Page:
When Crossing the Chasm by Silicon Valley consultant Geoffrey A. Moore was first published in 1991, it quickly became the marketing bible for high-tech.
It was a perfect fit, especially for the type of business model that dominated the startup scene in the 90ies: complex IT products – hardware, software, or mix of both – that required quite expensive R&D and typically were sold B2B through a enterprise sales force.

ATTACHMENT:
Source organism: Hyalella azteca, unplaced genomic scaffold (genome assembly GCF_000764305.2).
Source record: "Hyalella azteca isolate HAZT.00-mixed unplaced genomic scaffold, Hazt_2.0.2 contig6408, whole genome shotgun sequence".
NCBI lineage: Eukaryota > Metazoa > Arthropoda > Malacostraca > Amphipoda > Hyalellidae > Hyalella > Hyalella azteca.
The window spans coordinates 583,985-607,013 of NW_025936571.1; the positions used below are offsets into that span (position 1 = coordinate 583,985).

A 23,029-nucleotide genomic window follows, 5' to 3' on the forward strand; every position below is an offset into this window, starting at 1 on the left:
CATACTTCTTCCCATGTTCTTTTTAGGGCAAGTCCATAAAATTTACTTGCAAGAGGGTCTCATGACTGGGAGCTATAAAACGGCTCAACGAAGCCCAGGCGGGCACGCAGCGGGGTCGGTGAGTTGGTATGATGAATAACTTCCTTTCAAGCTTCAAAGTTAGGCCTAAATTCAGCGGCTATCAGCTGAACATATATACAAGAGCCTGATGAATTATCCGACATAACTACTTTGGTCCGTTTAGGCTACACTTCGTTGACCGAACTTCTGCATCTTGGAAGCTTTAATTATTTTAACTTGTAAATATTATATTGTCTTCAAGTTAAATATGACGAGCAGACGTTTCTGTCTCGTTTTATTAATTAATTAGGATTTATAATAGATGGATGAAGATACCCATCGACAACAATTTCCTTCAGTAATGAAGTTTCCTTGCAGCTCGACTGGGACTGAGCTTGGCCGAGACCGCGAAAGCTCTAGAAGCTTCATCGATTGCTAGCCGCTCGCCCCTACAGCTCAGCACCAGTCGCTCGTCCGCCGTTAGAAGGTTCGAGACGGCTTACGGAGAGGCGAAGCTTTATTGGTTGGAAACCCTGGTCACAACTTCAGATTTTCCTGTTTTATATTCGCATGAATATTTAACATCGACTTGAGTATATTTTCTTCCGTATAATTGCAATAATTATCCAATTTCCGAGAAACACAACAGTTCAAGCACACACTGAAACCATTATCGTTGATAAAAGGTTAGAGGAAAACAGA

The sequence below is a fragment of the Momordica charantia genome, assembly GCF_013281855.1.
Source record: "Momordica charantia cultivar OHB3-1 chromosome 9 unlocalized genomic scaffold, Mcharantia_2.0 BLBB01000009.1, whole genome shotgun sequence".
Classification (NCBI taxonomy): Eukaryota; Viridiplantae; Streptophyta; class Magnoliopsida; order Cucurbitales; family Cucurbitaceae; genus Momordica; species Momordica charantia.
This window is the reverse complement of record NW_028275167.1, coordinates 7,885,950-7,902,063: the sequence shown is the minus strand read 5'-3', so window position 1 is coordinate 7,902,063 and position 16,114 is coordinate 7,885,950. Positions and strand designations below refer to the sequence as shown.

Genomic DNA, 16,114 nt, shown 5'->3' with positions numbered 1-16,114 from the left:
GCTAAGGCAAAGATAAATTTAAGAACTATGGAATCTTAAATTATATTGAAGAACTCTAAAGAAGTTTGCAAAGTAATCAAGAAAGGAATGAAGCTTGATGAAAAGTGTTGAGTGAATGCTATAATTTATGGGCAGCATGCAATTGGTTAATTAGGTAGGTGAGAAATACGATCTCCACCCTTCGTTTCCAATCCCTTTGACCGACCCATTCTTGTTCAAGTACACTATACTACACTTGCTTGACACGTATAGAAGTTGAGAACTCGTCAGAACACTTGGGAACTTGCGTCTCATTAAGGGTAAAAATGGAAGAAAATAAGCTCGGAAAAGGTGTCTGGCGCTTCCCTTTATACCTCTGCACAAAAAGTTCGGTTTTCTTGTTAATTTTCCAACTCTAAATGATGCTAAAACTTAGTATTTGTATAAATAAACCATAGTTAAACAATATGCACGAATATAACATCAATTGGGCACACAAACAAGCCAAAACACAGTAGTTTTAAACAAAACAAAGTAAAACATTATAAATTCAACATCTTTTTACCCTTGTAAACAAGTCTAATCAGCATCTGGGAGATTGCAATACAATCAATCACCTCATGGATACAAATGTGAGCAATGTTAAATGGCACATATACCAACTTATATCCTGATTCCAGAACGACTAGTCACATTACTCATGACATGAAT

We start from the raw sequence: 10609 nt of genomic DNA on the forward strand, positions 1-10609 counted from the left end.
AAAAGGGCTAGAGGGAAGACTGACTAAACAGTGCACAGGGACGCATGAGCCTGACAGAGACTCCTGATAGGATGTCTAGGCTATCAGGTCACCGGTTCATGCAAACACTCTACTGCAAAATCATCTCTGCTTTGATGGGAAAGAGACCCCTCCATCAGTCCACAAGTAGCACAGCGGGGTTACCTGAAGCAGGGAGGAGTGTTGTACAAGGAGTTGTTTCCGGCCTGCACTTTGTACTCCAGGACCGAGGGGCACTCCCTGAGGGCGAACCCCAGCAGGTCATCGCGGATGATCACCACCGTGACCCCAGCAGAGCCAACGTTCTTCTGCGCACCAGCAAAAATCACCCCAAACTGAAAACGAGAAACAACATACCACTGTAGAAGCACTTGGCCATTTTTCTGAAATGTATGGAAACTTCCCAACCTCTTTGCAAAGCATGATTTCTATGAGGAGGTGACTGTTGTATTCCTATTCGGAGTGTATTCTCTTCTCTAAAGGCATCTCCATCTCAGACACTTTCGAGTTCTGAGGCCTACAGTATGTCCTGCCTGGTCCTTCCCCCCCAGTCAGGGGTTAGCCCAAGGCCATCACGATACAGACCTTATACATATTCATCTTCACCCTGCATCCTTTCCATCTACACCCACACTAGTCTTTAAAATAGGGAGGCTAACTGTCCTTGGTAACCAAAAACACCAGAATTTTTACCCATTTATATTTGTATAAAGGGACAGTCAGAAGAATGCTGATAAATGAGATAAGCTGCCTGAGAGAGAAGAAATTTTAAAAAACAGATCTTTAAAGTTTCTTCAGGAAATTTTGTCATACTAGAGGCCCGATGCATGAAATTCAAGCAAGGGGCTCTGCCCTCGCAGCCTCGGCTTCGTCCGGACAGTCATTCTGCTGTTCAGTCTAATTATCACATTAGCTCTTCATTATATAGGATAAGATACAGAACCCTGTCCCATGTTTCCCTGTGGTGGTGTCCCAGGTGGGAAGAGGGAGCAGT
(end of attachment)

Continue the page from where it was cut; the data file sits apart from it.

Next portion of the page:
One key insight presented by Moore was this: innovative technology solutions often require their users to change habits or processes.
And since individuals and organizations are typically resistant to change, a startup trying to sell such a solution was initially fighting an uphill battle with the majority of its potential customers.
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